Summary: I had an old USB hard drive that I wanted to share for music. This router has a USB port and ready share ability that easily solved this problem for £29 rather than going out and buying a new drive for over £100. The drive is now shared around the house for all my music and photos. It is hooked up to a Viirgin Superhub that I have put into modem mode. This has greatly improved the speed and reliability odour wi-fi signal around the house.
Summary: I know next to nothing about setting up broadband systems, so maybe I got a bit lucky. My existing Netgear DGN2200 has to be positioned downstairs due to the adsl socket location, consequently my wifi signal throughout the upper two stories, while usable, doesn't show full signal strength.
Summary: After my last wireless router stopped working I bought this as a replacement to attach after my Virgin Modem. fitting was quick and easy. I was able to connect fairly easily although I did have to refer to the included instructions. connecting other devices was also simple, this includes my home storage server. there is only one bug bare with this device. as is popular with many devices nowadays, it feels the need to have bright lights to let you know all is well.
Summary: I use Windows Home Server 2011 and it's Remote Web Access function. I previously used the ADSL version of this router (DGN2200) which is possibly the best router I have ever used. Together, they worked in harmony to enable the WHS Remote Web Access service via UPnP on the router. I recently upgraded to BT Infinity fibre broadband and the DGN2200 can no longer be used.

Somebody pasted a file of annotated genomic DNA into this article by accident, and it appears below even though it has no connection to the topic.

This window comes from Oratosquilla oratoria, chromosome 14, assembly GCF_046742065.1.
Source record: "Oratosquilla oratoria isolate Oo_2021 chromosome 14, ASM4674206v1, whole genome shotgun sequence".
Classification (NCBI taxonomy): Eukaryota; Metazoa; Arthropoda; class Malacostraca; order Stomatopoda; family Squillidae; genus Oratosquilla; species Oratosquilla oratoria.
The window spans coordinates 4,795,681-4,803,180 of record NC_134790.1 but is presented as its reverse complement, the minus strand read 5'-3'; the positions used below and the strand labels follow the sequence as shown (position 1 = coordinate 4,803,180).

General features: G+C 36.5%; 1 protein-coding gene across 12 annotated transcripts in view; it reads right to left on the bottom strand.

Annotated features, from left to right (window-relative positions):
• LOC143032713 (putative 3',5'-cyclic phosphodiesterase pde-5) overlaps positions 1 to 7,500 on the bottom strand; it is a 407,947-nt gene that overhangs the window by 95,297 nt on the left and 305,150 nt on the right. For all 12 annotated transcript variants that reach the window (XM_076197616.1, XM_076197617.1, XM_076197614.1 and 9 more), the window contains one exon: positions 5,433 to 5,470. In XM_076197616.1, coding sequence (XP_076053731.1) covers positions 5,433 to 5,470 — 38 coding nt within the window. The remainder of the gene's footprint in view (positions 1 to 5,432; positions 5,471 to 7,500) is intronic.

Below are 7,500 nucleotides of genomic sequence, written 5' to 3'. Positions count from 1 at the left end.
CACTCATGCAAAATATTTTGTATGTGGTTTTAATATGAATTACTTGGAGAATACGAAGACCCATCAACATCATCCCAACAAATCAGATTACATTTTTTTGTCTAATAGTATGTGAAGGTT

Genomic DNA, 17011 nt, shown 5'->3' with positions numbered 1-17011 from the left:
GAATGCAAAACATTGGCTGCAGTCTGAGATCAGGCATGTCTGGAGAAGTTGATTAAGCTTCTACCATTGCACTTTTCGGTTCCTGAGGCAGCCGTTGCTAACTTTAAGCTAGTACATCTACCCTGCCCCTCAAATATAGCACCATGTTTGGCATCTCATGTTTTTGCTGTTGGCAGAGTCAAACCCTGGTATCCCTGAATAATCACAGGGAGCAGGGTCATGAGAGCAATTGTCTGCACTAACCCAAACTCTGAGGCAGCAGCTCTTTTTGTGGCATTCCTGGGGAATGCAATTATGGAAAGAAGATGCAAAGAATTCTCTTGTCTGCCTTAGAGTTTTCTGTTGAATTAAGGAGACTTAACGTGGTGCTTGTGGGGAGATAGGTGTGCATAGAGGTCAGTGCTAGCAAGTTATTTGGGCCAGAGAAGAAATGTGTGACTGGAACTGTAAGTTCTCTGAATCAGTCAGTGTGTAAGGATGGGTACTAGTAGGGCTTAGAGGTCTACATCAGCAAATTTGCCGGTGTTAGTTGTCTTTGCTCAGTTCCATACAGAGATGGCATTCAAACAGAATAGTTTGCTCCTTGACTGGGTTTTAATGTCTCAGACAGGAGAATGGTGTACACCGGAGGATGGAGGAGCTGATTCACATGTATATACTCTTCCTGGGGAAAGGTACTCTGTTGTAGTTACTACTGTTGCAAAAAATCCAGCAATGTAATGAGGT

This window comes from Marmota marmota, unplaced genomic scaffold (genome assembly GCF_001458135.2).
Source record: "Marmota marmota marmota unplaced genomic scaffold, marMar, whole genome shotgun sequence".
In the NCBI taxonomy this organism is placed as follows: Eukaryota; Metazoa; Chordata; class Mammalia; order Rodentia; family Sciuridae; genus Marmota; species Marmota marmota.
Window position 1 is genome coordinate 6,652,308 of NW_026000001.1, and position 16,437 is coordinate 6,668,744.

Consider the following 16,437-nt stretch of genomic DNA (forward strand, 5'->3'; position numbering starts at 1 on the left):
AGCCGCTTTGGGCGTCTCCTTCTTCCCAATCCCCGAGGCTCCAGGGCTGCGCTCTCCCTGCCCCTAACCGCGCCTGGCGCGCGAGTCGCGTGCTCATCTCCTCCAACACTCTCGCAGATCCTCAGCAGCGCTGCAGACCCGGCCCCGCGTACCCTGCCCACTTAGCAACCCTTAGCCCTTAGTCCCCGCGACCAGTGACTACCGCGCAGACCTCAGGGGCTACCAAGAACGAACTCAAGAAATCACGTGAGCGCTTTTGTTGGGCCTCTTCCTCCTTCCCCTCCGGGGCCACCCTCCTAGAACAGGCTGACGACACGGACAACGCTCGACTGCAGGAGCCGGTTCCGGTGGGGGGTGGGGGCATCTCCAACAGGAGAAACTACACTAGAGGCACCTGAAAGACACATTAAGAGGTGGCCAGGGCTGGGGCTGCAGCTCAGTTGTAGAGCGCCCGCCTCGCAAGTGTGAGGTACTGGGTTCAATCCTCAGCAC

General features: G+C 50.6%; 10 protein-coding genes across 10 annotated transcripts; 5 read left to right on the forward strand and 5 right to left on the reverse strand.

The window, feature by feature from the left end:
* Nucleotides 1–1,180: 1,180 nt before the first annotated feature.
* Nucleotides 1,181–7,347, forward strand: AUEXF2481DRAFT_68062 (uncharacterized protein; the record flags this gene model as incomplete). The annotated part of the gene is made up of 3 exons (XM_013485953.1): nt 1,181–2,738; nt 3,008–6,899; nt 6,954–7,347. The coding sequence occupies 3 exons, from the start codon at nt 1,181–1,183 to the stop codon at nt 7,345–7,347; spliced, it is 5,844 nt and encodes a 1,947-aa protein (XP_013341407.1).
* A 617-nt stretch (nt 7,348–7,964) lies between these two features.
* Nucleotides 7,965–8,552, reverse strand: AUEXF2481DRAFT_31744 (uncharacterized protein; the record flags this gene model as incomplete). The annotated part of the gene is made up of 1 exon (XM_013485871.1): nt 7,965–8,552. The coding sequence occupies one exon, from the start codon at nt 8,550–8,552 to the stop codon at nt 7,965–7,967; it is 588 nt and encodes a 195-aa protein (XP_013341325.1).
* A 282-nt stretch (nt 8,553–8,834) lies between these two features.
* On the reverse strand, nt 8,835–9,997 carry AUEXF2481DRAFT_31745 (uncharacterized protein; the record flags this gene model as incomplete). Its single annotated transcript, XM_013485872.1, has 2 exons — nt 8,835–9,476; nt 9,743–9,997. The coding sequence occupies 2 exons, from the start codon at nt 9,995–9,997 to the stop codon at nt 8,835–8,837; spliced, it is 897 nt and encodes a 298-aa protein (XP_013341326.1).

Summary: My old cable router, another 8 year old veteran started to die and decided to get another. This was simplicity itself to install and within 30 minutes I had my laptop, tablet, Freeview PVR and Sony Blue Ray DVD player connected and running (the latter two are wired). After accessing the latest firmware was loaded and installed. The Netgear Genie software is superb and has pretty much all the tools you will ever need.
Summary: I recently switched to Fibre Optic broadband, and while my old modem (an excellent and reliable Linksys) did work with the new account, it was also hardware never meant to cope with FO speeds. Formerly, I was lucky to get 3Mbps on a good day, and now it's around 38Mbps. The Linksys was not only getting hot, but also knocked 10Mbps off my maximum line speed. So, I searched around, and found a deal for the doing on this Netgear model.
Summary: I was needlessly nervous about setting up wireless having had nightmares with older routers in the early wifi days and having only basic technical knowledge but this was a breeze - virtually plug and play meant I was up and running within a few minutes without having to use a cd.
Summary: I have always liked Netgear products, and the WNR2200 is no exception. The build quality is very good, the product looks neat and tidy, and it works perfectly well. The web management pages in particular are very slick, and the documentation is well laid out. However, there are a few minor criticisms, particularly compared to my old DG834 ADSL router: 1) Boot time - the WNR2200 takes ages to boot, around 1.5 minutes, and far slower than my Linux PC (and even my Windows...